CMWX1ZZABZ-091 power usage

(Onehorse) #21

One never knows, of course, but release of the Arduino core is imminent and we have plenty of inventory now…

(Megabyte) #22

My two have arrived in the mail. Fingers crossed that it will support AU915 and AS923??

(Onehorse) #23

Well, please let us know!

I think we are about two weeks away from releasing the Arduino core for them, mid-January (fingers crossed).

(Kiwiclan) #24

Would it not be such that the arduino core would need to specifically be able to select between these regional operating frequencies or else it would just be operating on 868 MHz?

The data sheet of Murata indicates that it should be able to operate between 860-930MHz so using very low level software it looks to be possible.

(Megabyte) #25

I assume it’s possible too but coding the channel negotiation protocols for AS923 may not be trivial, otherwise Pycom and Microchip wouldn’t be taking so long.

(Kiwiclan) #26

We can all be thankful we have people like you with a vested interest to put the required effort in :slight_smile:
But I think the answer is that at this stage you may well have to program at the ST level. Surely ST would be able to provide you with that level of information. Otherwise the chip is likely to not get much deployment in Australia/New Zealand.

(Onehorse) #27

The Arduino core that we will be releasing (mid-January) for the Grasshopper and other CMWX1ZZABZ-embedded devices like our Cricket Asset Tracker and LoRa Sensor Tile (see above) will allow the user to trivially select the frequency band and everything else needed to configure the LoRa radio for point-to-point or LoRaWAN service.

Please do learn how to make use of the tools ST provides for their dev boards, but for Grasshopper et al using the Arduino core will be the easiest, lowest-power, and most efficient method to program the CMWX1ZZABZ for LoRa use.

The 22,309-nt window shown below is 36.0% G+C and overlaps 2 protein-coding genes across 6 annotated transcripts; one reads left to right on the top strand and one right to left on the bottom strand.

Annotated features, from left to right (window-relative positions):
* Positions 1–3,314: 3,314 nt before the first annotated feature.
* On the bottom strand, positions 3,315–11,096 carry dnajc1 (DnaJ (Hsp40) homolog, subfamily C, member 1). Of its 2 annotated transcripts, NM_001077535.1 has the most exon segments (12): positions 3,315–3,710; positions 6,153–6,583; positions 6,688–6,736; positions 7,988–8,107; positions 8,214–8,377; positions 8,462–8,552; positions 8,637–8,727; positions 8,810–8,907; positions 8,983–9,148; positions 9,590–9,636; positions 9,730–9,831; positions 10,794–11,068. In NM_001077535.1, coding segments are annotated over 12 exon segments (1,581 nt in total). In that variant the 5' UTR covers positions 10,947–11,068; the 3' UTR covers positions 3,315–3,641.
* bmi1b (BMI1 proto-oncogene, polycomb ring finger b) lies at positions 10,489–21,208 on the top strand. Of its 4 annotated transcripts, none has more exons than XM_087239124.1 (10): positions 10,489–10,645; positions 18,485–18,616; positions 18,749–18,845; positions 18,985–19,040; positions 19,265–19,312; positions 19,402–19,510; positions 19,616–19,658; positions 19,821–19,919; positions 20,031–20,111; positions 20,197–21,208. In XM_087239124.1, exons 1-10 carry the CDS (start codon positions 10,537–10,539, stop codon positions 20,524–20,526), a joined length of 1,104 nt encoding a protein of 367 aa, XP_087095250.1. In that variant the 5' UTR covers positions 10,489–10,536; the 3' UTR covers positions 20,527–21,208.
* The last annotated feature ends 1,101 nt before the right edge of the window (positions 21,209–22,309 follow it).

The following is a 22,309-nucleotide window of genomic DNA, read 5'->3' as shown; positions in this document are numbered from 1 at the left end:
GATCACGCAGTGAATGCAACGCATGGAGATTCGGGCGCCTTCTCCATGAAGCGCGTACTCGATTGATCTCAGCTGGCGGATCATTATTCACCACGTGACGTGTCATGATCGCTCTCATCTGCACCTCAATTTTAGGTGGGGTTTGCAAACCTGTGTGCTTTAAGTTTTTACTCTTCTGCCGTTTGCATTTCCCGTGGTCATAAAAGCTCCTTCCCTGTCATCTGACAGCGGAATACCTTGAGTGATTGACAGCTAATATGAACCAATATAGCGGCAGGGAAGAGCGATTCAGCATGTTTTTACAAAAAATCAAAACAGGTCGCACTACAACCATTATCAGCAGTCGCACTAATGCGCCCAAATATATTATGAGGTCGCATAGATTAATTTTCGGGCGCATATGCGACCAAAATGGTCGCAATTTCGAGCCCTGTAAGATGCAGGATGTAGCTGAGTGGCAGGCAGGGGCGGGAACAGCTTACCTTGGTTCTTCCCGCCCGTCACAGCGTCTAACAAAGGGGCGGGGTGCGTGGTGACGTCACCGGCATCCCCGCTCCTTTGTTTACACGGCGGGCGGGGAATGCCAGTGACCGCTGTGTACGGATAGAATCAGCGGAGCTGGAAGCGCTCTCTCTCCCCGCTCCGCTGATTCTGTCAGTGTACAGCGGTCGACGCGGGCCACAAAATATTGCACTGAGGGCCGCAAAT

The on-board pcb antenna of the Grasshopper was specifically designed to be rather wider band than necessary just for US use with the intention of making it usable for people in many locations, including Australia and New Zealand. You can always use a whip antenna or pole antenna using the uFl connector on the board. The on-board chip antenna is well-matched to the 860 - 930 MHz output of the Murata module.

Not sure if this answers whatever question was being posed, but if not please ask again!

(Kiwiclan) #28

Interesting. Do you know if it’s possible for two nodes to communicate point to point to each other and at the same time be part of an open OTAA lorawan connection?


(Onehorse) #29

I don’t know.

(Onehorse) #30

Just an update for this thread (I’ll post a more thorough status report on a new thread in a few days). We made the first tests of the CMWX1ZZABZ Arduino core and our LoRaWAN API and we were able to join and send data to a Multitech AP gateway as well as the TTN via a TTN gateway. Choice of region and sub-band is straightforward and the function syntax is different than but similar to the ttn.h API, i.e, easy to understand and use.